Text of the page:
What graduates want from their employers: How to make your business stand out

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Graduate employment is stronger than ever in the UK job market, with top employers expecting to increase their graduate intake again this year, the fifth year in a row such growth has occurred. This is according to the 2017 Graduate Market Report produced by High Fliers.

With more competition in the market, how can you attract graduates and make sales stand out as a viable career option for candidates fresh out of university? The industry can come with a stigma for young people who have little commercial experience, and many potential candidates don’t know what a modern career in sales looks like. When you’re hiring your next sales talent and want to attract the brightest young graduates, you need to find new ways to appeal to them. We know that graduates are motivated by more than just money – in fact, millennials view high pay as less important than doing meaningful work, according to this report – so how can you adapt your approach to get your hands on this talent pool?

Offer clear progression opportunities

Career progression should be a vital part of any sales management plan, and this is particularly true when it comes to attracting and nurturing graduates. According to PricewaterhouseCoopers’ Millennials at Work survey, career progression is a top priority for the new generation, with more than half saying it’s the number one thing they look for. Competitive salaries came in second place, showing that while graduates still want to be financially rewarded for their work, it’s more important for them to have a clear pathway in the workplace.

From our own research, we’ve found that only a third of employers offer a structured approach to their teams’ development. Sales people want to work to targets, and for millennials this goes beyond KPIs. Set personal goals and objectives for your graduates to show you’re committed to their development. SMART objectives – those that are Specific, Measureable, Achievable, Relevant and Time-Oriented – should give young people all the information and motivation they need to work effectively, while quarterly performance reviews provide a more formal and structured framework for performance management and development. As graduates hit their targets and show potential for higher achievements, be sure to move them up the career ladder (and pay bracket, as appropriate). Failing to do so will leave them disheartened and they may look elsewhere.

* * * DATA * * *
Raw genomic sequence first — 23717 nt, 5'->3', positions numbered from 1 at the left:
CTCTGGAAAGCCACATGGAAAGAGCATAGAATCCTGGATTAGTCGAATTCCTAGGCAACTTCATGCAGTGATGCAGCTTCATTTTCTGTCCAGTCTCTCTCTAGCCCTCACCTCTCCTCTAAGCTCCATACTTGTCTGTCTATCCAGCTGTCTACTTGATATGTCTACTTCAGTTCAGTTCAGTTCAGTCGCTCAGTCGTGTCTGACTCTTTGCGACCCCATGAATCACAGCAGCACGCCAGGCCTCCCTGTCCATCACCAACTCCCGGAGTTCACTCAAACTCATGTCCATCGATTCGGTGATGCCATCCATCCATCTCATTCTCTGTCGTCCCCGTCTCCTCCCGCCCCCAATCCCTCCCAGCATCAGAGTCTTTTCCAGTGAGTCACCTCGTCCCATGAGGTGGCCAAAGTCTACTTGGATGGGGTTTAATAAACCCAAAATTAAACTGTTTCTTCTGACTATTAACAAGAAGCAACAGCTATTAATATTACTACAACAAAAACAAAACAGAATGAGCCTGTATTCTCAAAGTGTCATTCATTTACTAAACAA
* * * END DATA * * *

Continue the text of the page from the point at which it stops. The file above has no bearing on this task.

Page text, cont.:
Promote job flexibility

As a sales manager, you’ll be all too familiar with the requirement of many of your staff to work under flexible conditions. When it comes to graduates and millennials, you should never underestimate the importance of providing this agility in the workplace. A recent NextGen study found that 15% of male employees and 21% of female employees would give up some of their pay and even slow the pace of promotion in their careers in order to work fewer hours. Meanwhile, millennials in particular want to be able to work from home occasionally or shift around the hours of work.

While it may not always be possible to be so agile in how your sales team operates, you should consider maximising millennials’ tech-savvy nature and offering the potential to work remotely. In sales, this is particularly important. A lot of consultants’ working weeks are spent on the road, so they need the freedom to work anywhere between meetings to be most productive. If you provide clear instructions and concrete targets and graduates are hitting their goals, why not be a little more flexible?

Transform your culture

Along with flexibility, graduates expect a positive and engaging work culture. This is so important to young workers that 64% of them would trade a higher salary for a positive social atmosphere, according to the 2016 Accenture Strategy UK University Graduate Employment Study. And with Generation Z (those born after 1995) spending a whopping 7.6 hours a day socialising with friends and family, it’s no wonder they look for a work environment that cultivates a friendly, open culture.

Let’s face it: sales is a hard job. That means you need to tailor your management style to your graduates in order to keep them motivated to hit targets. For many younger sales people, this might mean organising social activities, sports leagues, charity events and days away from the office, particularly as a reward for positive performance. Whatever you can do to make your office a more fun place to work will help to attract graduates.

Always be ready to adapt

Graduates are the future of the modern workplace, and they bring so much to any sales team. Their enthusiasm, motivation, willingness to learn and wealth of fresh ideas means that they can provide a breath of fresh air to any sales team, particularly when combined with their natural abilities to utilise technology. All you need to do is adapt your recruitment methods to beat the competition and ensure you get the best new sales talent on the market.

For more information on working with us to help recruit your next graduate talent, click here. For the latest graduate vacancies, click here.

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